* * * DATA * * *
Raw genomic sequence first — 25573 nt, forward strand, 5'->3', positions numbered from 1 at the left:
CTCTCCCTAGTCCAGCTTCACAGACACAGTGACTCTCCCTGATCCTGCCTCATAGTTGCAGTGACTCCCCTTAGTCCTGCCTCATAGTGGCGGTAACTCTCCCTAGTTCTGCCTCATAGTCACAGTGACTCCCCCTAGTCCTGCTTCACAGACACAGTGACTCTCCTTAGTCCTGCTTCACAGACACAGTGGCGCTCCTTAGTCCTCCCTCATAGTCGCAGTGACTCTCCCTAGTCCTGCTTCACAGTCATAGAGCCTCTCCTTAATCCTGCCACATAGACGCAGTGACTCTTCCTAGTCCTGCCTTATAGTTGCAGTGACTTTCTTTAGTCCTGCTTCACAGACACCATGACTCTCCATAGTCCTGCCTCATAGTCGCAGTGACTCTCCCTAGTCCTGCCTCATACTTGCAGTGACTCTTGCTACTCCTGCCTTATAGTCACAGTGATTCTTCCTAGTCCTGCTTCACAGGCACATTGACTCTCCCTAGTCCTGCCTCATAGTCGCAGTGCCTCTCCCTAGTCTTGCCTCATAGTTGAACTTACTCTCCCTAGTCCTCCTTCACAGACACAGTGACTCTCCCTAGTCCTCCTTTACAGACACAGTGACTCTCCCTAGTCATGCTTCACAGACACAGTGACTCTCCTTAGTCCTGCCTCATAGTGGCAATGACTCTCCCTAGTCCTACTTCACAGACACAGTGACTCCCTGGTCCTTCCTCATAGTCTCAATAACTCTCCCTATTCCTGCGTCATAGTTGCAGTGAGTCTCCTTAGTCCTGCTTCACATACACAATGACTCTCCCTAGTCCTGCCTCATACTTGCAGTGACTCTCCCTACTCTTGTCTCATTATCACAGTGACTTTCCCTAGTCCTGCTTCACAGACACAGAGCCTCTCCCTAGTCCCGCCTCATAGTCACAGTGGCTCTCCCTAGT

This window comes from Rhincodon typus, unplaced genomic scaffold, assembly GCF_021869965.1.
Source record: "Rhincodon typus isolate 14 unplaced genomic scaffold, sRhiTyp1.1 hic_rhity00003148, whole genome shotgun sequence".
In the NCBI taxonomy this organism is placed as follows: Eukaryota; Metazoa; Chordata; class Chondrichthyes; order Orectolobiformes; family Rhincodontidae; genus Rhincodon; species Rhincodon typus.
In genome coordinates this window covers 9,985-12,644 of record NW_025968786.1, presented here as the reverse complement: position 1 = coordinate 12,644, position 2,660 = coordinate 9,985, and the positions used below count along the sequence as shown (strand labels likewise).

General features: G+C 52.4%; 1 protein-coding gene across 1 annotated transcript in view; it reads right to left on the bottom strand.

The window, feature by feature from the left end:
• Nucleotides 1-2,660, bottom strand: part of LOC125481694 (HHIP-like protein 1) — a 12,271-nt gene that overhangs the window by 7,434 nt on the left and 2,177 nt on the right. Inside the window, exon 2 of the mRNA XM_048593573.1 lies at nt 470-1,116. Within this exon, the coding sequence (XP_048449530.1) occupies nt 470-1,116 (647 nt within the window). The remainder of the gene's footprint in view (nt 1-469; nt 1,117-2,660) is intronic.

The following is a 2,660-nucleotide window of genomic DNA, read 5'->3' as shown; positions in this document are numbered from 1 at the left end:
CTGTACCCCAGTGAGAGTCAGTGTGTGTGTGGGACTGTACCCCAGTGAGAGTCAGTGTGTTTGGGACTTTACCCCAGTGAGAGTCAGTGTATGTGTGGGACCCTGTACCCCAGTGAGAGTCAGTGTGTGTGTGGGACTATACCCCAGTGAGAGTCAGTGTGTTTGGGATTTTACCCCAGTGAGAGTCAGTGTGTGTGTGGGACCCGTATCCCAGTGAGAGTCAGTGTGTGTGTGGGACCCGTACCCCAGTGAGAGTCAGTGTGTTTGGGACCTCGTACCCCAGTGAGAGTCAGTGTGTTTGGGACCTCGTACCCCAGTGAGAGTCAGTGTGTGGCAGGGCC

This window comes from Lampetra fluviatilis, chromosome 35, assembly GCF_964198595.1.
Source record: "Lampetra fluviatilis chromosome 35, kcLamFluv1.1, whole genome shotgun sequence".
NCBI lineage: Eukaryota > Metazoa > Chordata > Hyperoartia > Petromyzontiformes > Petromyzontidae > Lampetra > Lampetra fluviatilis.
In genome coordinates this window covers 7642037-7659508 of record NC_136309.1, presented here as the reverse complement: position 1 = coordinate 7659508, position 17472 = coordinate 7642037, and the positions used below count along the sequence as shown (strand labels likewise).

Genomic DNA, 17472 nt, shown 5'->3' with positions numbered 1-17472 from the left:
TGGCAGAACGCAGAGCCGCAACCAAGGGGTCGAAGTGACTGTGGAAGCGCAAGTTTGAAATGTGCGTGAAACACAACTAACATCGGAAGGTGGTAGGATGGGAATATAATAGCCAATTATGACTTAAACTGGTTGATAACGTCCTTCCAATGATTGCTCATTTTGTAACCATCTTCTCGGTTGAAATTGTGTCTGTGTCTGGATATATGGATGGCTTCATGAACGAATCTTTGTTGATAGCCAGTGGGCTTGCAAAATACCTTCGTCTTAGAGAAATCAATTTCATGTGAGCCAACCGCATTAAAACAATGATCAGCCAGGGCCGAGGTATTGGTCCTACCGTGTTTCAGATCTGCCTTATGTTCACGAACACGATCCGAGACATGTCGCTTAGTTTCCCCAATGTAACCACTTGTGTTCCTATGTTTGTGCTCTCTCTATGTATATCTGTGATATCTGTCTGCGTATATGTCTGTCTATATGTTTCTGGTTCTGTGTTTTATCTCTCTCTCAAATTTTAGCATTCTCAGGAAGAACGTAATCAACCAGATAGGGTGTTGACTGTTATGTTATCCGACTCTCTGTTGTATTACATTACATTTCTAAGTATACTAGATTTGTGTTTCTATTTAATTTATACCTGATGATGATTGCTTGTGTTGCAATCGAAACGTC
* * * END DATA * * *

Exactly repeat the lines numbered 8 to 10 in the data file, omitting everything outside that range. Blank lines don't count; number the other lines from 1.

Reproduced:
The window, feature by feature from the left end:
• Nucleotides 1-2,660, bottom strand: part of LOC125481694 (HHIP-like protein 1) — a 12,271-nt gene that overhangs the window by 7,434 nt on the left and 2,177 nt on the right. Inside the window, exon 2 of the mRNA XM_048593573.1 lies at nt 470-1,116. Within this exon, the coding sequence (XP_048449530.1) occupies nt 470-1,116 (647 nt within the window). The remainder of the gene's footprint in view (nt 1-469; nt 1,117-2,660) is intronic.

The following is a 2,660-nucleotide window of genomic DNA, read 5'->3' as shown; positions in this document are numbered from 1 at the left end: